By Beverly Sabourin and Peter Globensky
Those of you who may be deeply enamoured with hunting – the only “sport” where the competition does not know they are in the game, may wish to move on to the next piece.
This article addresses the disgraceful practice of bear-baiting and offers a view of the animal and this appalling “hunting” practice from both an Ojibwe and Western science perspective. In many traditional and intact Aboriginal cultures, human beings are but another species of creation equally entitled, like all other species, to share in the bounty of Mother Earth.
The Spirit of that creation abides in all that is upon the Earth – from the restless waves of Gichi-Gamiing to the wind-swayed plants, from your neighbour in your community, to the animal spirits who may act as both guardians and messengers.
That is why when sustenance was taken from that bounty be it plants or animals, a prayer of thanksgiving was offered. Like the eagle, the bear in Ojibwe culture has enjoyed a special distinction. Beverly’s grandfather who was considered a traditional medicine man and healer in his community always considered the bear to be a returning relation who had gone on to the spirit world. If the bear was encountered in nature, for instance during berry-picking forays, it was left undisturbed in its corner of the berry patch and while a wary eye was always maintained, both bear and berry-pickers carried on their harvesting each to their own pursuits.
This is not to romanticize the animal into the realm of New Age mysticism. Without question, the bear was often hunted for both its medicinal and sustenance properties. Thanks was offered and all or most parts of the animal from its claws symbolizing spiritual power to the grease it could produce were fully utilized. The connection to the bear was both spiritual and practical.
Now contrast this conceptual approach to the bear with that of the proponents of bear-baiting. To them the bear is a but a titillating and dangerous nuisance that should be eliminated – nothing more, nothing less. But it does beg the question: Why do they call it a spring “bear hunt” when these so-called “hunters” decked out in camos and fortified with Twinkies and hand-warmers sit in a tree blind baiting the unsuspecting animal to a slop pail of donuts, leftovers and other human food that they have so generously laid out for it? And we wonder why bears raid our garbage cans and become the nuisance animals we have trained them to be! And this is a sport? If it is, it is akin to shooting trout in a barrel. This is not hunting – it is lethargic entrapment and should be named and banned for what it is! It is a lazy cull not a “hunt.”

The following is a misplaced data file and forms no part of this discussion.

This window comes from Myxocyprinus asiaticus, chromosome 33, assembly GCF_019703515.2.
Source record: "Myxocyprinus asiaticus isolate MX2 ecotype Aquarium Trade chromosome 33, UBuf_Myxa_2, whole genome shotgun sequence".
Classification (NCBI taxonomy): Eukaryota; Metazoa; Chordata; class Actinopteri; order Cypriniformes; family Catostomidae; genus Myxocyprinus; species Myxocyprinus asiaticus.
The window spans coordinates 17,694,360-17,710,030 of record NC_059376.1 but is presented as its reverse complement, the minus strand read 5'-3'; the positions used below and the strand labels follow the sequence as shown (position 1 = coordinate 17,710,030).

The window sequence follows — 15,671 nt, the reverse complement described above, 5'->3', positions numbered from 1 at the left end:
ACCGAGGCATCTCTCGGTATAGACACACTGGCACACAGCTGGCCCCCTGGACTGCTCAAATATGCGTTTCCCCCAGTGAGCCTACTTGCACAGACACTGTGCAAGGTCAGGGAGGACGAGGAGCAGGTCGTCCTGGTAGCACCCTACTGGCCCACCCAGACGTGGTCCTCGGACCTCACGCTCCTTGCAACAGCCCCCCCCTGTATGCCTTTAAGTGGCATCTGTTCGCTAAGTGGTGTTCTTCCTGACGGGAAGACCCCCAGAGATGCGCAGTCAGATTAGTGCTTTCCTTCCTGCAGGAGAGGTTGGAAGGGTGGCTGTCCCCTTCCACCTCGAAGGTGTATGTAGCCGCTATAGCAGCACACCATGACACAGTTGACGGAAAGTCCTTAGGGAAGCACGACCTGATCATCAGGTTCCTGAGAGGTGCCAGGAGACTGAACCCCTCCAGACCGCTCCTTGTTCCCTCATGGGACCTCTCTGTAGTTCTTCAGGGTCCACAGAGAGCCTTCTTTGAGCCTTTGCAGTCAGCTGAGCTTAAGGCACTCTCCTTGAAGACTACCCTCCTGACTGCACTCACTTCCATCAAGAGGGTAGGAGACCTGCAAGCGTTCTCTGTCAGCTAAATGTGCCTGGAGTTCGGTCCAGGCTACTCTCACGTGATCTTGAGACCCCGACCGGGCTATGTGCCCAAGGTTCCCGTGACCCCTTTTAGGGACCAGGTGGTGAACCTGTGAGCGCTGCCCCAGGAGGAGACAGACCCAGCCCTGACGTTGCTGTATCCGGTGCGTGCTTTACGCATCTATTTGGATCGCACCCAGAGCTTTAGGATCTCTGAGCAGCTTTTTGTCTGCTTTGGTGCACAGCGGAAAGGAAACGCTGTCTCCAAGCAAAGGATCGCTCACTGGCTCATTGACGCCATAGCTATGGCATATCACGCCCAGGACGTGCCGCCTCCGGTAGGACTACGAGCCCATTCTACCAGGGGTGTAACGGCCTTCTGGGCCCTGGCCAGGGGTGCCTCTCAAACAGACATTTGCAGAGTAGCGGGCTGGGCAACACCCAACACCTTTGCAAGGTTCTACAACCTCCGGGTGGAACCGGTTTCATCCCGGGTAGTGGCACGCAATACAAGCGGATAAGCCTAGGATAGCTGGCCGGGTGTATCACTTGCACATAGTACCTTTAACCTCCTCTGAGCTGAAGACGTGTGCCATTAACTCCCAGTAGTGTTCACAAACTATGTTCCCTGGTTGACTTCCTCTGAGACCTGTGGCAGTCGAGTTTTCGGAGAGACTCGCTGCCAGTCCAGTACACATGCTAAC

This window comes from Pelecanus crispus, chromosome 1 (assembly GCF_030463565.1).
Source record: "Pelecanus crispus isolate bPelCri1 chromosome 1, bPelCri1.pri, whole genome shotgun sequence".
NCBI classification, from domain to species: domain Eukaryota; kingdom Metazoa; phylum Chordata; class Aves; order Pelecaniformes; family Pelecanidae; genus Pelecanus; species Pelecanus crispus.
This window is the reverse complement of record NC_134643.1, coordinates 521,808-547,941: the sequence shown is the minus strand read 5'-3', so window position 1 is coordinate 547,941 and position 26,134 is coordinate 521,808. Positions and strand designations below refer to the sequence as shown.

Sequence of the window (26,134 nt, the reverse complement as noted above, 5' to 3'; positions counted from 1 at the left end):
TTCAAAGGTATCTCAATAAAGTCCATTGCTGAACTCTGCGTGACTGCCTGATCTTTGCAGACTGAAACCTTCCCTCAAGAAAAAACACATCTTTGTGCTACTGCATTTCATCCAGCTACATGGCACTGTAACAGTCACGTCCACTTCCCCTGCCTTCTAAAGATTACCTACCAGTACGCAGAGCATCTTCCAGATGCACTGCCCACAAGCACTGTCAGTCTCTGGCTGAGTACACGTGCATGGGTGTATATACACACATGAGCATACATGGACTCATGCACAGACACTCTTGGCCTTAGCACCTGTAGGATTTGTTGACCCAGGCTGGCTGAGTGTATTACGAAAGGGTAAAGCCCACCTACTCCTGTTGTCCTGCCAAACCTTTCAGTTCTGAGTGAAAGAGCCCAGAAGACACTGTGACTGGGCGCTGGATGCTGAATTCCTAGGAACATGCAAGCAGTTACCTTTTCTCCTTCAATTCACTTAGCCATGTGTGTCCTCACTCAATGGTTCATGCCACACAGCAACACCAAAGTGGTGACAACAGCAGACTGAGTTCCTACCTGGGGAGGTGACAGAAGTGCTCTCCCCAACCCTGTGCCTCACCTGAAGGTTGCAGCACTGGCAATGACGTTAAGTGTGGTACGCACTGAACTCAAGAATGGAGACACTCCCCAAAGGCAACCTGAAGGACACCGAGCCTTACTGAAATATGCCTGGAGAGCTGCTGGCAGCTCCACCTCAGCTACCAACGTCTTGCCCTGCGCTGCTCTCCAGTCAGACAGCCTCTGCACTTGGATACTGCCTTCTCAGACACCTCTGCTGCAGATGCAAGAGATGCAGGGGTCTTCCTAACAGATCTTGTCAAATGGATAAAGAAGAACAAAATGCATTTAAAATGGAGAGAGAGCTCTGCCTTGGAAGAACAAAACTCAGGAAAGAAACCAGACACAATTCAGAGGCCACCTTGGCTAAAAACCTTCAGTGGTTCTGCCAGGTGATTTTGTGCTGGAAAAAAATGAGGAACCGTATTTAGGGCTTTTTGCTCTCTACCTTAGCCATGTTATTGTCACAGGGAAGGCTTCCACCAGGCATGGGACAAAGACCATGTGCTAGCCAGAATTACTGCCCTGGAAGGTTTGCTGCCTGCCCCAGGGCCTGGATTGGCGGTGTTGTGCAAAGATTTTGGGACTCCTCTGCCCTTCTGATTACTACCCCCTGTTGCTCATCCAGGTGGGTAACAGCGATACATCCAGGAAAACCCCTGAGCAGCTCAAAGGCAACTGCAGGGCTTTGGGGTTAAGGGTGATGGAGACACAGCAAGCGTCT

When the Government of Ontario initially outlawed the spring bear hunt, the Ministry of Natural Resources had prepared a report confirming that over 250 cubs had been orphaned because of this archaic practice.
When bears emerge from hibernation in mid-spring, lethargic, hungry and an easy target for “bear-baiters”, the cubs born to the mothers are barely 3 or 4 months old. Starving to death for lack of mother’s milk is an “externality” or collateral damage that organizations like the Northwest Ontario Sportsmen’s (sic) Alliance either do not take into account or don’t care about. And I doubt very much that these bear-baiters, in anticipation of killing the baited animal are going to stop long enough to determine if their “sport” prize is a male or a lactating female! Checking that out may result in a somewhat painful if not well-deserved smack! What is worse is fewer than 50 of every 100 of these “hunters”, when given the required license tag failed to fulfill the requirement of reporting on their entrapped catch! Conservation at its best indeed.
Perhaps if we stopped encroaching on their habitat, encouraging their taste for human food and garbage with slop pails, and continuously destroying their food sources, we would not have the dreaded bear encounters that these “baiters” and their lobbying organizations appear to fear so much.
How about bear meat for Christmas dinner Minister Mauro? Humbug!
Beverly Sabourin, recently retired as the Vice-Provost of Aboriginal Initiatives at Lakehead University, is a member of the Pic Mobert Ojibwe. Peter Globensky is a former senior policy advisor on Aboriginal Affairs in the Office of the Prime Minister and recently retired as CEO of the Canadian Council of Ministers of the Environment. They invite your comments at firstname.lastname@example.org